2019 Volume 86 Issue 1 Pages 10-14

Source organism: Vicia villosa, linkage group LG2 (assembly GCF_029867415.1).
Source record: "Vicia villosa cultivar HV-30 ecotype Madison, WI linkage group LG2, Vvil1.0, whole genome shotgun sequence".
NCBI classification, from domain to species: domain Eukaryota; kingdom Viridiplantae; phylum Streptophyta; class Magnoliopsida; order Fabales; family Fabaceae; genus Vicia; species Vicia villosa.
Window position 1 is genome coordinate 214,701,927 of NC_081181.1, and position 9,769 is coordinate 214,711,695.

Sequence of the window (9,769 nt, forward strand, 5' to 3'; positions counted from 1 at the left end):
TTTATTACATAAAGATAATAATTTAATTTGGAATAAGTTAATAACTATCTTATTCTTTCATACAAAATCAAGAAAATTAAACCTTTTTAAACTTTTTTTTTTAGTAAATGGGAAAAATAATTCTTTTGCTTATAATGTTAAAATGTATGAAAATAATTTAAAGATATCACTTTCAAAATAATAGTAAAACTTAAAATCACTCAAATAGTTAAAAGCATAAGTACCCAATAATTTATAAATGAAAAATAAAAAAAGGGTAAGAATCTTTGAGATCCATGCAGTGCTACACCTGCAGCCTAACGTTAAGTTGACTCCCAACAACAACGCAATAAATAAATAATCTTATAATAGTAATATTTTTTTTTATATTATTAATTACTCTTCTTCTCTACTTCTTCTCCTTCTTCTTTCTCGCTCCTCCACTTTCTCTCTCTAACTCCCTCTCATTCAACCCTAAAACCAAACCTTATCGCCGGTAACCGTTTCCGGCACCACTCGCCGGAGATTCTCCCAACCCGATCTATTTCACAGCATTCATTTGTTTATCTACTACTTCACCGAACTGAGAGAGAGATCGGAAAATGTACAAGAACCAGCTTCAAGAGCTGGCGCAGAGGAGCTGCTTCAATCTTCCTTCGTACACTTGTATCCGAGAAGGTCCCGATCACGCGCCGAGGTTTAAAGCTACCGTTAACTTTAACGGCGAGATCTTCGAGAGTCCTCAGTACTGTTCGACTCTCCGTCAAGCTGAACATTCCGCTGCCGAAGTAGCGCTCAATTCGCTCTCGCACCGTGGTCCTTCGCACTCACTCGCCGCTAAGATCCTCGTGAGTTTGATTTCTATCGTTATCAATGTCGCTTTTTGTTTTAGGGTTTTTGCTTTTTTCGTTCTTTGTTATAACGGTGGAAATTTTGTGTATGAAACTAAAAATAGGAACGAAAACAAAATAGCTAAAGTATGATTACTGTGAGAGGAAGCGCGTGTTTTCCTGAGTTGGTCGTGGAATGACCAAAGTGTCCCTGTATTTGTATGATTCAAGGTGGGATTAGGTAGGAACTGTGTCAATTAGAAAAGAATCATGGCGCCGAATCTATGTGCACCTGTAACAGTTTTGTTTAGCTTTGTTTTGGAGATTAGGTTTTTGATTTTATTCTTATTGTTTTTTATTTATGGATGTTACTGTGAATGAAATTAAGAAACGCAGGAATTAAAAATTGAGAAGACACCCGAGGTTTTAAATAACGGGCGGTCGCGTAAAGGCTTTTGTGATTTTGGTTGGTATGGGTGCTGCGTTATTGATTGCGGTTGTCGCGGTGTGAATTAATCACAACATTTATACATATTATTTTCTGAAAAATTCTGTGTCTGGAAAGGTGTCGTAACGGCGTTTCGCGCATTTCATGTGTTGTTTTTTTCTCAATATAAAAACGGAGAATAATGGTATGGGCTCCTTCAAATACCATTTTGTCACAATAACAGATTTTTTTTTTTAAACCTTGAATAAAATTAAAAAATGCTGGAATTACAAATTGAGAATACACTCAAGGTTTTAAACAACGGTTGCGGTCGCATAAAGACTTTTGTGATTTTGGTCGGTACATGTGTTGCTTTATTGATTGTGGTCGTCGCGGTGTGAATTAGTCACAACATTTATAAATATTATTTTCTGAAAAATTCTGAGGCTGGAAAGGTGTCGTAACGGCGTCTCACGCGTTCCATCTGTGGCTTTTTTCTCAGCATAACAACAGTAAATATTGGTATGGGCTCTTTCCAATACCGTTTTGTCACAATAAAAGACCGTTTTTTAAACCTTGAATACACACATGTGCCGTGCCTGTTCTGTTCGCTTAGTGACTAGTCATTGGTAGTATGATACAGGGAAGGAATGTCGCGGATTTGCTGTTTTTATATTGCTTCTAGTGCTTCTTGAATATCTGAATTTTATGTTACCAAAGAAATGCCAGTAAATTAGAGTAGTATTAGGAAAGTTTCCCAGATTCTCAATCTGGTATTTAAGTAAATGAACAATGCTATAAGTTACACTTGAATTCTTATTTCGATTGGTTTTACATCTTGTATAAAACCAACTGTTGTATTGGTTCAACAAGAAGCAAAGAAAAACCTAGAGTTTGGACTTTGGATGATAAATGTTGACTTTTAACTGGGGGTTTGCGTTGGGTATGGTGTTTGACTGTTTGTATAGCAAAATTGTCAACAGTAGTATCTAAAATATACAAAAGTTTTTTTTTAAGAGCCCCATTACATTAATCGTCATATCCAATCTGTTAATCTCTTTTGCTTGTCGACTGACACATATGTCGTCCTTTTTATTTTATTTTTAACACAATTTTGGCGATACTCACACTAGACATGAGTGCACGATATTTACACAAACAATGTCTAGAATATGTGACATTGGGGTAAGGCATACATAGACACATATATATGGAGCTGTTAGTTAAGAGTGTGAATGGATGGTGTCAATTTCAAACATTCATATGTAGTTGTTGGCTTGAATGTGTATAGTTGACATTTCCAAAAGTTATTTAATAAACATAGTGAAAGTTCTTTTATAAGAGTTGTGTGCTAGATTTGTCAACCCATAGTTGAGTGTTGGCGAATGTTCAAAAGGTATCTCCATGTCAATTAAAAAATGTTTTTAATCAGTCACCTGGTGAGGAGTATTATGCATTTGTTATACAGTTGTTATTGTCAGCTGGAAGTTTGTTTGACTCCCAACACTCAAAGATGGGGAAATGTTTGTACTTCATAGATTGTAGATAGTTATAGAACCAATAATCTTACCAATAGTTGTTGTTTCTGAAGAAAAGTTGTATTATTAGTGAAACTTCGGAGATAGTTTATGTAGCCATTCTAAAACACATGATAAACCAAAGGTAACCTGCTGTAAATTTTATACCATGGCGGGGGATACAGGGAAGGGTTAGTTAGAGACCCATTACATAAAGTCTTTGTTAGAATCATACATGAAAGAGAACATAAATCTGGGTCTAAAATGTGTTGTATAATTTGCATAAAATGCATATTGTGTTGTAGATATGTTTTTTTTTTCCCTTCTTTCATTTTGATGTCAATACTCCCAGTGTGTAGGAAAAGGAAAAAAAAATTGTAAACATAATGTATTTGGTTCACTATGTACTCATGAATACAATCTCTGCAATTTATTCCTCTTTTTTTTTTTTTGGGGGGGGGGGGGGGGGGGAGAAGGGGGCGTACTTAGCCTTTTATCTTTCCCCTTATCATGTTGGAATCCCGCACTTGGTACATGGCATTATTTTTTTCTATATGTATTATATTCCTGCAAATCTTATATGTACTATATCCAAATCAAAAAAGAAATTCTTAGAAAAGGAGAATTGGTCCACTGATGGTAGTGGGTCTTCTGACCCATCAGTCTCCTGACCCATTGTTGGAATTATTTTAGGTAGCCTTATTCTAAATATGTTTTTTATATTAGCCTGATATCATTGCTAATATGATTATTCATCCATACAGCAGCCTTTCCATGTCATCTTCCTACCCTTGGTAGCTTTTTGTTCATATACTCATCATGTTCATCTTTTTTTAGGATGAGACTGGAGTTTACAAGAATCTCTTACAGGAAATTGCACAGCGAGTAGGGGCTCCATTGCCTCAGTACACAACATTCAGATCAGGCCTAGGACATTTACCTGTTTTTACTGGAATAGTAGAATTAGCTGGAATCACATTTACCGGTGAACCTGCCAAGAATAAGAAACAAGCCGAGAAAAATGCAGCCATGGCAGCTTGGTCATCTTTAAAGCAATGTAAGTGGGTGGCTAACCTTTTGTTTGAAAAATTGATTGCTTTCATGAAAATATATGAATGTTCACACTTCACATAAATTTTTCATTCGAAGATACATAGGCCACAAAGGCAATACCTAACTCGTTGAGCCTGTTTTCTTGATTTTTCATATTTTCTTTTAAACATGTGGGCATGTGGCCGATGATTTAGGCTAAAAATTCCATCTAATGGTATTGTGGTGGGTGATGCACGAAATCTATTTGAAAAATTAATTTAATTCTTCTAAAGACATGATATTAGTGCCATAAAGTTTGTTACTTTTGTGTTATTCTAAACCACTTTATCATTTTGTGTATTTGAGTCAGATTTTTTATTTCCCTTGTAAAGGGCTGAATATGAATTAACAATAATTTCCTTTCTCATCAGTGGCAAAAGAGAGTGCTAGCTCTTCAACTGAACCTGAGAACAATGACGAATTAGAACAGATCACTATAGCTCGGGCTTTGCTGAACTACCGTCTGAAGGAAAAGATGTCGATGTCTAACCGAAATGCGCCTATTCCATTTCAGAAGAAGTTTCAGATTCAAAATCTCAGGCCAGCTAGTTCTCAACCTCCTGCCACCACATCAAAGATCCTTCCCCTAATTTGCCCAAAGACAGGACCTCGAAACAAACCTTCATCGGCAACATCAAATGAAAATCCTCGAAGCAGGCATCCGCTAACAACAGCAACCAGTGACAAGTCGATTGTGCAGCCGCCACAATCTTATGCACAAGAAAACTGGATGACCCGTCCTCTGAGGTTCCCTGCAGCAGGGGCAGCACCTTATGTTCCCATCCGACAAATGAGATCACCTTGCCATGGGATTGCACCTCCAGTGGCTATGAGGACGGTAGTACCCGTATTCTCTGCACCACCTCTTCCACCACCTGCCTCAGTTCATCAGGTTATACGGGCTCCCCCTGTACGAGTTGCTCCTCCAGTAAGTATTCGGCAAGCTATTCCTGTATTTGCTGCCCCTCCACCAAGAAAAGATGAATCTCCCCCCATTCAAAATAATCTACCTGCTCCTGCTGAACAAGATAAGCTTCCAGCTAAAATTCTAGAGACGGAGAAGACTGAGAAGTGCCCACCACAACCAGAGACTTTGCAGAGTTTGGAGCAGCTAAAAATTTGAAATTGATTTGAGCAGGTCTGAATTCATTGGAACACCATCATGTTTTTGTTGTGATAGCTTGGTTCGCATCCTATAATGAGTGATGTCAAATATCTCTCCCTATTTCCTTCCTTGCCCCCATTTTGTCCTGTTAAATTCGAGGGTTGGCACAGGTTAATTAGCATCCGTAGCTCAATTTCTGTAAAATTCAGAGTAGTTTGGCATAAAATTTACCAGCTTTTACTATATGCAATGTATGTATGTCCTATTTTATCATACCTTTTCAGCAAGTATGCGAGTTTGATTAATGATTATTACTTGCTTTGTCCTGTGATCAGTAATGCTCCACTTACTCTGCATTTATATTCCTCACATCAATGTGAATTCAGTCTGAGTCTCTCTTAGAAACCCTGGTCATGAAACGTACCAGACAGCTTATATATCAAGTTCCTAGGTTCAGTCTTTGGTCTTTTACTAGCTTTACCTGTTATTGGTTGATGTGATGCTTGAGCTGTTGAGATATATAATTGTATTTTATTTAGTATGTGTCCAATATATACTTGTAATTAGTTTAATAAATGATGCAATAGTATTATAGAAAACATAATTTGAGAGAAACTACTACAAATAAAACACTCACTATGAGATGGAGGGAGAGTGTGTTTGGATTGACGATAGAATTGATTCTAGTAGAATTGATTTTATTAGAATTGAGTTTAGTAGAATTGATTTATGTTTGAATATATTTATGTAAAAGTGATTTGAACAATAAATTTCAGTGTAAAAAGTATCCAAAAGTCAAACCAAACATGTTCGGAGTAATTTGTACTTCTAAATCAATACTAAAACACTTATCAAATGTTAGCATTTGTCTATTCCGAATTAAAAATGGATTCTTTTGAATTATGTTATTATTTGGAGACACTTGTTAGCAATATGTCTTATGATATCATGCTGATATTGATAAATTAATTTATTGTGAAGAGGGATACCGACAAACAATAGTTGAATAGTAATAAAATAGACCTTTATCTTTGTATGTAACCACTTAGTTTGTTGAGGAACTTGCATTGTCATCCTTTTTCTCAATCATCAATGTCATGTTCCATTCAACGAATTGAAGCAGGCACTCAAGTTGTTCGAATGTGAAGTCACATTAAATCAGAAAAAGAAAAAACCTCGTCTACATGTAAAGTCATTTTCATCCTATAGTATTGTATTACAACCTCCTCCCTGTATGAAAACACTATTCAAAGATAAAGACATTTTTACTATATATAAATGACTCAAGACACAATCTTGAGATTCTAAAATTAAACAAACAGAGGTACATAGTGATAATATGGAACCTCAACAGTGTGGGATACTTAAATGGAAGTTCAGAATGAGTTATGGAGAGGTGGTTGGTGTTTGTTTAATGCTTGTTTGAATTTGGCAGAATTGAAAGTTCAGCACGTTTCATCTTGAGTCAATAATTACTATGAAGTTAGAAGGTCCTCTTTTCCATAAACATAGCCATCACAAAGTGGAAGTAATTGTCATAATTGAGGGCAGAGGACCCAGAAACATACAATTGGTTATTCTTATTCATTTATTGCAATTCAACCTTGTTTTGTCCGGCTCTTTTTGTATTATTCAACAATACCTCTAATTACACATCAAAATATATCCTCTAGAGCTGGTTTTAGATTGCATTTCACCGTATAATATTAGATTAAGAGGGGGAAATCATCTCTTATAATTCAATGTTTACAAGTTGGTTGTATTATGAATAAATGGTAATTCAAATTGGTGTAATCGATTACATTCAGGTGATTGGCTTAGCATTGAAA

Immune checkpoint inhibitors are causing a paradigm shift in cancer treatment. Immune checkpoint molecules such as programmed cell death protein 1 (PD-1) and cytotoxic T-lymphocyte-associated protein 4 (CTLA-4) dampen T cell activation to avoid autoimmunity and the destructive effects of an excessive inflammatory response. Immune checkpoint signaling can be exploited by tumors to escape host immune surveillance, and immune checkpoint inhibitors enhance antitumor immunity by releasing the brakes on the immune system. PD-1 was identified in 1992 by Honjo and colleagues at Kyoto University. Studies in animal models revealed that PD-1 blockade can inhibit tumorigenesis and tumor metastasis. In addition, PD-1 blockade showed fewer adverse effects than CTLA-4 blockade. Based on these findings, a humanized monoclonal antibody against human PD-1 called nivolumab was developed. Since PD-1 blockade targets lymphocytes rather than tumor cells, the therapeutic effects last longer, even if mutations occur during tumorigenesis. Furthermore, because it does not depend on specific tumor antigens, PD-1 blockade can be applied to various kinds of tumors.